While a vast majority of games do not result in a time advantage for the home team, relative time advantage is still an important dynamic to consider in modeling HFA. This is applicable not just to West Coast teams, but rather any team playing further from an optimal time. East Coast teams hosting a West Coast team in a late window primetime game are actually at a slight disadvantage.
One of the challenges to modeling the above dynamics in the context of HFA is the potential for multicollinearity across variables. Said another way, it’s possible that divisional games see less HFA because divisional games are more likely to feature teams playing in the same time zone or on the same surface. Fortunately, there’s very little correlation between these factors:
Divisional games, surface differences, bye weeks, and time of day appear to represent distinct factors that impact HFA.
The second consideration in incorporating additional factors in an HFA model is the systemic decline in HFA itself. Given the interrelated nature of HFA and the factors outlined above, the relative effects of these factors shouldn’t be expressed in absolute terms (ie “home byes are worth 0.5 points”). Rather, these factors should be expressed in percentage terms (ie “home byes are worth +25%”). By expressing factors as multipliers to HFA, the systemic decline of HFA can be preserved.
The new model will take a backwards looking rolling average for HFA as a “base” and then apply percentage adjustments for meta factors:
With the optimal adjustments for each meta factor being those that minimize the error (RMSE) in predicting the actual MoV:
Where MoV is the actual margin of victory, eMoV is the expected opponent adjusted margin of victory on a neutral field, and adjusted HFA is the rolling HFA adjusted for situational context.
The model’s performance will be compared to two simplified HFA models, one that applies a flat 2.5 points of HFA to eMoV and one that applies the rolling HFA base without any further adjustments.
Because HFA itself is highly volatile and 20 seasons of football represents a relatively small sample size, it’s unlikely that a model trained once on some subset of the data will yield exactly correct weights. At the same time, taking the average result of multiple iterations of the model trained against randomly selected subsets, is effectively no different than training the model on 100% of the dataset, which introduces the risk of overfitting.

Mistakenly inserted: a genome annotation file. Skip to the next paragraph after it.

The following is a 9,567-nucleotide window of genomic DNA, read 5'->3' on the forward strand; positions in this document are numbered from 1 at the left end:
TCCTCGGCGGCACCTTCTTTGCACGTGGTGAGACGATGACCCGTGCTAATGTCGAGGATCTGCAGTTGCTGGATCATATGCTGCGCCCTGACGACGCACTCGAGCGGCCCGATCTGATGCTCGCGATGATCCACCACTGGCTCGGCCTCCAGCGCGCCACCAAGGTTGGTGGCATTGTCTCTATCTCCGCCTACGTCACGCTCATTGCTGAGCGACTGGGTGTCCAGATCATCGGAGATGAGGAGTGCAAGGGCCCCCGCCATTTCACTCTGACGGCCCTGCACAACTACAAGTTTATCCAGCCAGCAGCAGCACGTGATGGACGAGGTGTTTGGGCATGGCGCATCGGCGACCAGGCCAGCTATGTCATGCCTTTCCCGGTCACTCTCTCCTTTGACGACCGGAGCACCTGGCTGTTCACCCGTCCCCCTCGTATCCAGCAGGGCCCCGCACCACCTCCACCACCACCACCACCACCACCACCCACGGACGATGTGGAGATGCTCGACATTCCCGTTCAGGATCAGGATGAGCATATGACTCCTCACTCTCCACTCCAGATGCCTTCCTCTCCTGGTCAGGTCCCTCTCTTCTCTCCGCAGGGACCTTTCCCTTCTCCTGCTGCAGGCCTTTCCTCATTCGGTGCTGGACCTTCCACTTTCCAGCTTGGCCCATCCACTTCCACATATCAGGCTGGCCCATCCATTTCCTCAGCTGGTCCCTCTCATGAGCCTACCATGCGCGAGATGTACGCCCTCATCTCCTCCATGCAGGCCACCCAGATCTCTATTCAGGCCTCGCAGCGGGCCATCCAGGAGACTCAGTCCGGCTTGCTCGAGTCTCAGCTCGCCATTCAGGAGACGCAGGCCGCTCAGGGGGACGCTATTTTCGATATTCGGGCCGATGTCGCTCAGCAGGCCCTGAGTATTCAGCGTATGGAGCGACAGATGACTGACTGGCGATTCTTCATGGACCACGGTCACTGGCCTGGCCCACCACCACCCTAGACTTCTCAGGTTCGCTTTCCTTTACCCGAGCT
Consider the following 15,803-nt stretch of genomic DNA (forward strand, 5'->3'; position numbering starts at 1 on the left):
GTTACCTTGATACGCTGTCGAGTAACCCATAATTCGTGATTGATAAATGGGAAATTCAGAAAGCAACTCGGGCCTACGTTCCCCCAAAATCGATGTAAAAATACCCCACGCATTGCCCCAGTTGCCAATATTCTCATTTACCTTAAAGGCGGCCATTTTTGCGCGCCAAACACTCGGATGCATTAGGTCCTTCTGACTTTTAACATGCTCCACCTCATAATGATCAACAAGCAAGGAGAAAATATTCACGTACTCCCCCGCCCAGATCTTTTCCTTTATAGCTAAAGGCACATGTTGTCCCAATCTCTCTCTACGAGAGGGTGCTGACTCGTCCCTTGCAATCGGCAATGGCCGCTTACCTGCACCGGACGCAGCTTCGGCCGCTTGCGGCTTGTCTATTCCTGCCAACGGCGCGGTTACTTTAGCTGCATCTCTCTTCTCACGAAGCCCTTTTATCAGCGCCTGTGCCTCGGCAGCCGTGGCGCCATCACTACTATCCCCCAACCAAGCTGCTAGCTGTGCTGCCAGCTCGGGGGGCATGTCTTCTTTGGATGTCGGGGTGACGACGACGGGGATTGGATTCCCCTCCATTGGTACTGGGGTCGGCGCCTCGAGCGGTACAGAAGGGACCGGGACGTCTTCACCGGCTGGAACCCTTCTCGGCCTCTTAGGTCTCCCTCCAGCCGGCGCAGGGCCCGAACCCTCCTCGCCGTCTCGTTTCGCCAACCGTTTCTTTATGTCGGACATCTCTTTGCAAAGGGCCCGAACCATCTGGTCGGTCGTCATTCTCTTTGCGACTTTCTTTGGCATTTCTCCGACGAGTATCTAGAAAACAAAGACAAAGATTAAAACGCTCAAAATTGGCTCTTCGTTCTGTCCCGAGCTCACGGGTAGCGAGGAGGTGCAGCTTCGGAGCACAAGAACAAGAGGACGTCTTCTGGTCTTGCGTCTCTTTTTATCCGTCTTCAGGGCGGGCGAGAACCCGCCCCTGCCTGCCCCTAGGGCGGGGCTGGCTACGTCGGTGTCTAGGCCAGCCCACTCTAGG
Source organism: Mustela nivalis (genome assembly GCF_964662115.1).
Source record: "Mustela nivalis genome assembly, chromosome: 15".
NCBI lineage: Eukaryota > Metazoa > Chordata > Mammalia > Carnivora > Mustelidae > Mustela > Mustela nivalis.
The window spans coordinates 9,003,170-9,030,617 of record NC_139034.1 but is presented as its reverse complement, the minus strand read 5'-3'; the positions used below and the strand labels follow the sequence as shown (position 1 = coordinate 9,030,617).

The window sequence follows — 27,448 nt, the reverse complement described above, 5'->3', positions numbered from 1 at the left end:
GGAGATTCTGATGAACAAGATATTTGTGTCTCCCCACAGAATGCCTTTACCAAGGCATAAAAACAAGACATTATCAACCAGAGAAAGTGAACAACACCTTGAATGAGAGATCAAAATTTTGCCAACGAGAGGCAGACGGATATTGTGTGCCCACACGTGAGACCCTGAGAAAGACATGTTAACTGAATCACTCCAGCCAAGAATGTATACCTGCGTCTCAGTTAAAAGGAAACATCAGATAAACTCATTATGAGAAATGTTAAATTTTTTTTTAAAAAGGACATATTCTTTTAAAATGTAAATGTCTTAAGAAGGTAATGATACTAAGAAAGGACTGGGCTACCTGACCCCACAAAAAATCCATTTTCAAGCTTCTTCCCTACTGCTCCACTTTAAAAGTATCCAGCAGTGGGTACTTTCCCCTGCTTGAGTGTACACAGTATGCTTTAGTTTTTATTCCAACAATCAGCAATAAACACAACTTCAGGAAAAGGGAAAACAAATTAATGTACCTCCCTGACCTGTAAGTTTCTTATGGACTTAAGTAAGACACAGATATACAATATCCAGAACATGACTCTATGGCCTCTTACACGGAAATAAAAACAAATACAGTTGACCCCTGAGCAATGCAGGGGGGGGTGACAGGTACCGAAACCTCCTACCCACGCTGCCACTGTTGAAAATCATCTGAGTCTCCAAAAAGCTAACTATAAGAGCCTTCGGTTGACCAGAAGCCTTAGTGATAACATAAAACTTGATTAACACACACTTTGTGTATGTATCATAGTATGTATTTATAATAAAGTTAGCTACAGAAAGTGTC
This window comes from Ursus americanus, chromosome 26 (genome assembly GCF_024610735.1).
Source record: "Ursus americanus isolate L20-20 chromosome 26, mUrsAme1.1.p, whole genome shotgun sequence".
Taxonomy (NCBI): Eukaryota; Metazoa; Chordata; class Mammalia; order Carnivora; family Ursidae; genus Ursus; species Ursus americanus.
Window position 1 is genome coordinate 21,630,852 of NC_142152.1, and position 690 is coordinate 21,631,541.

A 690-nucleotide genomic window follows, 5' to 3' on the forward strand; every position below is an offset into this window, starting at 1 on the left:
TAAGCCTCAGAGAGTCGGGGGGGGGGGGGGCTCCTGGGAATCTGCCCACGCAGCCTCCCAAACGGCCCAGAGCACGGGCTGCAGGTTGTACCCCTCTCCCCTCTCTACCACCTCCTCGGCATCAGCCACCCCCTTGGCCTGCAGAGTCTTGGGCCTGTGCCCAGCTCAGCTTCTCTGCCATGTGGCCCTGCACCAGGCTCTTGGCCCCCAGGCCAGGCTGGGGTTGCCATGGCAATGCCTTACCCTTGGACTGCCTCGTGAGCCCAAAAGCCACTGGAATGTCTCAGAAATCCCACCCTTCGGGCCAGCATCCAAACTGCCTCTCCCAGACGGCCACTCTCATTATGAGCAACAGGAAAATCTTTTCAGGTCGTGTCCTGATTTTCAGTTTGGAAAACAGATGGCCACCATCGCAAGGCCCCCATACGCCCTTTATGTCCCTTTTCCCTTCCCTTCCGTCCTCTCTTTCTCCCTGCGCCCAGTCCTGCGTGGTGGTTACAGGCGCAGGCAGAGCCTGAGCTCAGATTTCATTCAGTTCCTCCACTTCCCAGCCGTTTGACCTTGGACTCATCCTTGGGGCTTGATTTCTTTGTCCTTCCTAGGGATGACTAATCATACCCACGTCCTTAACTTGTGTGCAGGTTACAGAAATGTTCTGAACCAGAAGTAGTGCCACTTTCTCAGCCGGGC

To solve both of these problems, 20k models will be created against randomly selected training and test sets, creating distributions for both the optimal weights in training sets and their performance in test sets. By training 20k models, we will identify optimal weights as if they had been trained against 100% of the data. And by capturing a distribution of model performance against 20k test sets, we will see the potential of these weights to create overfitting. Said another way, weight distributions should be safely significant (i.e. they don’t straddle 0) and test results should rarely exhibit negative overfit performance.
This optimization approach returns the following weight distributions:
The effects of divisional games, differing surfaces, and time advantage are fairly well defined, while the effects of byes are significant, but slightly more nebulous. Furthermore, the effects of divisional familiarity and surface familiarity are as impactful as bye weeks despite being significantly less discussed.
In terms of performance, this approach yielded the following performance lift distributions against a flat 2.5 of HFA:
Controlling for the systemic decline in HFA with a rolling value for HFA (blue) results in a fairly small increase to accuracy versus a model that assumes a constant 2.5 points of HFA. When weights for additional context are added (red), the accuracy lift becomes more dramatic, and this improvement exists (i.e. it’s positive) in a majority of test sets. There is unavoidable overfitting risk, but it appears acceptable.
As an aside, it’s worth noting the overall the low magnitude of the performance lift. Even the most accurate predictor of NFL MoV--Vegas’ closing line--is still off by an average of 13.35 points per game, so improving our measure of HFA, which itself represents at most 2.5 points towards MoV, is unlikely to create a step change in accuracy. Rather, improving HFA creates a small, but significant edge, which can still help us better predict NFL games.
Home Field Advantage is a perplexing topic. Despite countless studies across numerous sports, we still don’t understand all the drivers of HFA. We just know that it exists. This article peeled back a few additional layers of the proverbial onion, finding three additional factors that influence HFA significantly. While the overall effects of HFA are fairly small in the scheme of MoV variability, the updated model does represent an improvement and will be incorporated into nfelo next season. As nfelo is a continuous work in progress, there will be, undoubtedly, many more attempts made to better understand HFA before we reach the final version.